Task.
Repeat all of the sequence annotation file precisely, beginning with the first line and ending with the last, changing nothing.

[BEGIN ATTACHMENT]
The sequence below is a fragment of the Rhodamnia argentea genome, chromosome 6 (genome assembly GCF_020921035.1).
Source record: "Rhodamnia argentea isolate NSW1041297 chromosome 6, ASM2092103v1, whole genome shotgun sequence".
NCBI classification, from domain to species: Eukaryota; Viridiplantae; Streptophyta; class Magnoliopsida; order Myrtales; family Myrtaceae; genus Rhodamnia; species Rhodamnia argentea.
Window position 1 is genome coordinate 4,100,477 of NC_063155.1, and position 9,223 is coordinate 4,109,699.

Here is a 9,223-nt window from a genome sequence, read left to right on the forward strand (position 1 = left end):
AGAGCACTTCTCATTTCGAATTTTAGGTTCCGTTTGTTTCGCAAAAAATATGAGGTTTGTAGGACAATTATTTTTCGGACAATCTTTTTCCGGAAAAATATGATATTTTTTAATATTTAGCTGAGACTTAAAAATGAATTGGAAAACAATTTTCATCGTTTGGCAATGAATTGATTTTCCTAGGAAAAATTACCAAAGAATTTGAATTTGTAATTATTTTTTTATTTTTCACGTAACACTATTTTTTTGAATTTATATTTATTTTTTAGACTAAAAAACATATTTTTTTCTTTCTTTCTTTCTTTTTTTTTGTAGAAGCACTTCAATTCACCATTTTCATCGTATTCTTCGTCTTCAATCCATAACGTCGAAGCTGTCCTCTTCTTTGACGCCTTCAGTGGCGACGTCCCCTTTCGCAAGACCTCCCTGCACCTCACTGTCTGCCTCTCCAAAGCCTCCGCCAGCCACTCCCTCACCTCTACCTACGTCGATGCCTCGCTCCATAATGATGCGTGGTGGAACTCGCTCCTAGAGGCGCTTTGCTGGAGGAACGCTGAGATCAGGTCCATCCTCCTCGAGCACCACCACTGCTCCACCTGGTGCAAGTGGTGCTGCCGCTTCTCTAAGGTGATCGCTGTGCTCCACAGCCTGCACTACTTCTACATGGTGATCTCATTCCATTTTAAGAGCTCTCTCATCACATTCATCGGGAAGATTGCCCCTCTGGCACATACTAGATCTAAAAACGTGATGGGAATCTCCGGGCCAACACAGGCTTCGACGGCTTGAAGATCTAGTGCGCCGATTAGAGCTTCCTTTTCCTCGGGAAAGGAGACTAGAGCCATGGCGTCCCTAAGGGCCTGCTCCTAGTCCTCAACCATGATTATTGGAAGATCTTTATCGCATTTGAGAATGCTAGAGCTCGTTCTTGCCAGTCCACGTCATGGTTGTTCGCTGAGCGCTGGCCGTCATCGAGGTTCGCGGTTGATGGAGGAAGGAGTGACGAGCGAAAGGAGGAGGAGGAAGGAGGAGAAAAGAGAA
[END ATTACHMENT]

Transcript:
The sequence below is a fragment of the Rhodamnia argentea genome, chromosome 6 (genome assembly GCF_020921035.1).
Source record: "Rhodamnia argentea isolate NSW1041297 chromosome 6, ASM2092103v1, whole genome shotgun sequence".
NCBI classification, from domain to species: Eukaryota; Viridiplantae; Streptophyta; class Magnoliopsida; order Myrtales; family Myrtaceae; genus Rhodamnia; species Rhodamnia argentea.
Window position 1 is genome coordinate 4,100,477 of NC_063155.1, and position 9,223 is coordinate 4,109,699.

Here is a 9,223-nt window from a genome sequence, read left to right on the forward strand (position 1 = left end):
AGAGCACTTCTCATTTCGAATTTTAGGTTCCGTTTGTTTCGCAAAAAATATGAGGTTTGTAGGACAATTATTTTTCGGACAATCTTTTTCCGGAAAAATATGATATTTTTTAATATTTAGCTGAGACTTAAAAATGAATTGGAAAACAATTTTCATCGTTTGGCAATGAATTGATTTTCCTAGGAAAAATTACCAAAGAATTTGAATTTGTAATTATTTTTTTATTTTTCACGTAACACTATTTTTTTGAATTTATATTTATTTTTTAGACTAAAAAACATATTTTTTTCTTTCTTTCTTTCTTTTTTTTTGTAGAAGCACTTCAATTCACCATTTTCATCGTATTCTTCGTCTTCAATCCATAACGTCGAAGCTGTCCTCTTCTTTGACGCCTTCAGTGGCGACGTCCCCTTTCGCAAGACCTCCCTGCACCTCACTGTCTGCCTCTCCAAAGCCTCCGCCAGCCACTCCCTCACCTCTACCTACGTCGATGCCTCGCTCCATAATGATGCGTGGTGGAACTCGCTCCTAGAGGCGCTTTGCTGGAGGAACGCTGAGATCAGGTCCATCCTCCTCGAGCACCACCACTGCTCCACCTGGTGCAAGTGGTGCTGCCGCTTCTCTAAGGTGATCGCTGTGCTCCACAGCCTGCACTACTTCTACATGGTGATCTCATTCCATTTTAAGAGCTCTCTCATCACATTCATCGGGAAGATTGCCCCTCTGGCACATACTAGATCTAAAAACGTGATGGGAATCTCCGGGCCAACACAGGCTTCGACGGCTTGAAGATCTAGTGCGCCGATTAGAGCTTCCTTTTCCTCGGGAAAGGAGACTAGAGCCATGGCGTCCCTAAGGGCCTGCTCCTAGTCCTCAACCATGATTATTGGAAGATCTTTATCGCATTTGAGAATGCTAGAGCTCGTTCTTGCCAGTCCACGTCATGGTTGTTCGCTGAGCGCTGGCCGTCATCGAGGTTCGCGGTTGATGGAGGAAGGAGTGACGAGCGAAAGGAGGAGGAGGAAGGAGGAGAAAAGAGAA